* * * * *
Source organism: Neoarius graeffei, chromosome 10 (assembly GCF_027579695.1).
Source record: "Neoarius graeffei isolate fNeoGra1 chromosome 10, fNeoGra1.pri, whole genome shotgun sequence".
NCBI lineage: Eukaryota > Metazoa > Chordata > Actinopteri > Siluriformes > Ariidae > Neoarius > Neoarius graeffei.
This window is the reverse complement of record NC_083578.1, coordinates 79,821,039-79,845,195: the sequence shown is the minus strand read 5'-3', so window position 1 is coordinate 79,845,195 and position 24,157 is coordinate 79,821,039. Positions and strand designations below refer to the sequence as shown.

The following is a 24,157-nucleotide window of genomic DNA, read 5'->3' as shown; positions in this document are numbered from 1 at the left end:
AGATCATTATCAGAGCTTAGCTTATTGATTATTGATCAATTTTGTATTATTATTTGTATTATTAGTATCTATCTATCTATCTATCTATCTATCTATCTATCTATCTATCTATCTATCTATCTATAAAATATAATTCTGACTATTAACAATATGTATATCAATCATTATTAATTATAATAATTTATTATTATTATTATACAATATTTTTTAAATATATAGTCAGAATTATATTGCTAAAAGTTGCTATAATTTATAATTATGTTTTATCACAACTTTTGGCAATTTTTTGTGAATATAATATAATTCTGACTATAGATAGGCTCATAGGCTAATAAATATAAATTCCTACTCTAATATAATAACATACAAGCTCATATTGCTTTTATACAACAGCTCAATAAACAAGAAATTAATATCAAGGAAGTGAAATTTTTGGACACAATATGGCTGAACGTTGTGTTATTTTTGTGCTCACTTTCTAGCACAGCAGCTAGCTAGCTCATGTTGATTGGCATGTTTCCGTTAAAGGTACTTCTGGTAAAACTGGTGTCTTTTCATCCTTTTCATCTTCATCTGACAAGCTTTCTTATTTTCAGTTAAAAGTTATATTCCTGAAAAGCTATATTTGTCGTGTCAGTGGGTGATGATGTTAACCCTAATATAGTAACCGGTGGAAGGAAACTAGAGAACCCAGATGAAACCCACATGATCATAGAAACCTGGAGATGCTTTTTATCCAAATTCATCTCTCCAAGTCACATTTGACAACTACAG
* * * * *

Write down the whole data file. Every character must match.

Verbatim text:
Source organism: Neoarius graeffei, chromosome 10 (assembly GCF_027579695.1).
Source record: "Neoarius graeffei isolate fNeoGra1 chromosome 10, fNeoGra1.pri, whole genome shotgun sequence".
NCBI lineage: Eukaryota > Metazoa > Chordata > Actinopteri > Siluriformes > Ariidae > Neoarius > Neoarius graeffei.
This window is the reverse complement of record NC_083578.1, coordinates 79,821,039-79,845,195: the sequence shown is the minus strand read 5'-3', so window position 1 is coordinate 79,845,195 and position 24,157 is coordinate 79,821,039. Positions and strand designations below refer to the sequence as shown.

The following is a 24,157-nucleotide window of genomic DNA, read 5'->3' as shown; positions in this document are numbered from 1 at the left end:
AGATCATTATCAGAGCTTAGCTTATTGATTATTGATCAATTTTGTATTATTATTTGTATTATTAGTATCTATCTATCTATCTATCTATCTATCTATCTATCTATCTATCTATCTATCTATCTATAAAATATAATTCTGACTATTAACAATATGTATATCAATCATTATTAATTATAATAATTTATTATTATTATTATACAATATTTTTTAAATATATAGTCAGAATTATATTGCTAAAAGTTGCTATAATTTATAATTATGTTTTATCACAACTTTTGGCAATTTTTTGTGAATATAATATAATTCTGACTATAGATAGGCTCATAGGCTAATAAATATAAATTCCTACTCTAATATAATAACATACAAGCTCATATTGCTTTTATACAACAGCTCAATAAACAAGAAATTAATATCAAGGAAGTGAAATTTTTGGACACAATATGGCTGAACGTTGTGTTATTTTTGTGCTCACTTTCTAGCACAGCAGCTAGCTAGCTCATGTTGATTGGCATGTTTCCGTTAAAGGTACTTCTGGTAAAACTGGTGTCTTTTCATCCTTTTCATCTTCATCTGACAAGCTTTCTTATTTTCAGTTAAAAGTTATATTCCTGAAAAGCTATATTTGTCGTGTCAGTGGGTGATGATGTTAACCCTAATATAGTAACCGGTGGAAGGAAACTAGAGAACCCAGATGAAACCCACATGATCATAGAAACCTGGAGATGCTTTTTATCCAAATTCATCTCTCCAAGTCACATTTGACAACTACAG